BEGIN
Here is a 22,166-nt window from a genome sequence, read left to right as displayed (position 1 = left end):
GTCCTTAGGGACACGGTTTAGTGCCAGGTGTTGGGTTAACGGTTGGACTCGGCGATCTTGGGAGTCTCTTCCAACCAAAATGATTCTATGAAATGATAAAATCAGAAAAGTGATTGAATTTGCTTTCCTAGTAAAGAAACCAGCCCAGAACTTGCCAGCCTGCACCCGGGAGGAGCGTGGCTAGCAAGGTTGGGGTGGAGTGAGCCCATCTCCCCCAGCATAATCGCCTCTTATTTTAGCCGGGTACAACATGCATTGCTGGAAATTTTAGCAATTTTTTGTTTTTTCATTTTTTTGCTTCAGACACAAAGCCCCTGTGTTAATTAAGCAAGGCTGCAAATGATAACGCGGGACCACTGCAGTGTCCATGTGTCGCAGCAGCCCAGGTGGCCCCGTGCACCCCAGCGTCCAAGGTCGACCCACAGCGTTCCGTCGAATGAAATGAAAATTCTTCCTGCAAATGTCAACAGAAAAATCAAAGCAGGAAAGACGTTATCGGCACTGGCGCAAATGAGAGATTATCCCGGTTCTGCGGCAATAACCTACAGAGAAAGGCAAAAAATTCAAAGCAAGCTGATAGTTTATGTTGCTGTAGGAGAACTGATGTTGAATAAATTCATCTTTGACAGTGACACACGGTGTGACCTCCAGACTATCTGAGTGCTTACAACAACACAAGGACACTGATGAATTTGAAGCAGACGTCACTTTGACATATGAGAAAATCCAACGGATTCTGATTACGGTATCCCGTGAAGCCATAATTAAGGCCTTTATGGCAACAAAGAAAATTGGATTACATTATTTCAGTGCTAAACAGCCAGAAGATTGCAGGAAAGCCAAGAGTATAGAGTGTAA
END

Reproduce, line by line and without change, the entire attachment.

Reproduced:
Here is a 22,166-nt window from a genome sequence, read left to right as displayed (position 1 = left end):
GTCCTTAGGGACACGGTTTAGTGCCAGGTGTTGGGTTAACGGTTGGACTCGGCGATCTTGGGAGTCTCTTCCAACCAAAATGATTCTATGAAATGATAAAATCAGAAAAGTGATTGAATTTGCTTTCCTAGTAAAGAAACCAGCCCAGAACTTGCCAGCCTGCACCCGGGAGGAGCGTGGCTAGCAAGGTTGGGGTGGAGTGAGCCCATCTCCCCCAGCATAATCGCCTCTTATTTTAGCCGGGTACAACATGCATTGCTGGAAATTTTAGCAATTTTTTGTTTTTTCATTTTTTTGCTTCAGACACAAAGCCCCTGTGTTAATTAAGCAAGGCTGCAAATGATAACGCGGGACCACTGCAGTGTCCATGTGTCGCAGCAGCCCAGGTGGCCCCGTGCACCCCAGCGTCCAAGGTCGACCCACAGCGTTCCGTCGAATGAAATGAAAATTCTTCCTGCAAATGTCAACAGAAAAATCAAAGCAGGAAAGACGTTATCGGCACTGGCGCAAATGAGAGATTATCCCGGTTCTGCGGCAATAACCTACAGAGAAAGGCAAAAAATTCAAAGCAAGCTGATAGTTTATGTTGCTGTAGGAGAACTGATGTTGAATAAATTCATCTTTGACAGTGACACACGGTGTGACCTCCAGACTATCTGAGTGCTTACAACAACACAAGGACACTGATGAATTTGAAGCAGACGTCACTTTGACATATGAGAAAATCCAACGGATTCTGATTACGGTATCCCGTGAAGCCATAATTAAGGCCTTTATGGCAACAAAGAAAATTGGATTACATTATTTCAGTGCTAAACAGCCAGAAGATTGCAGGAAAGCCAAGAGTATAGAGTGTAA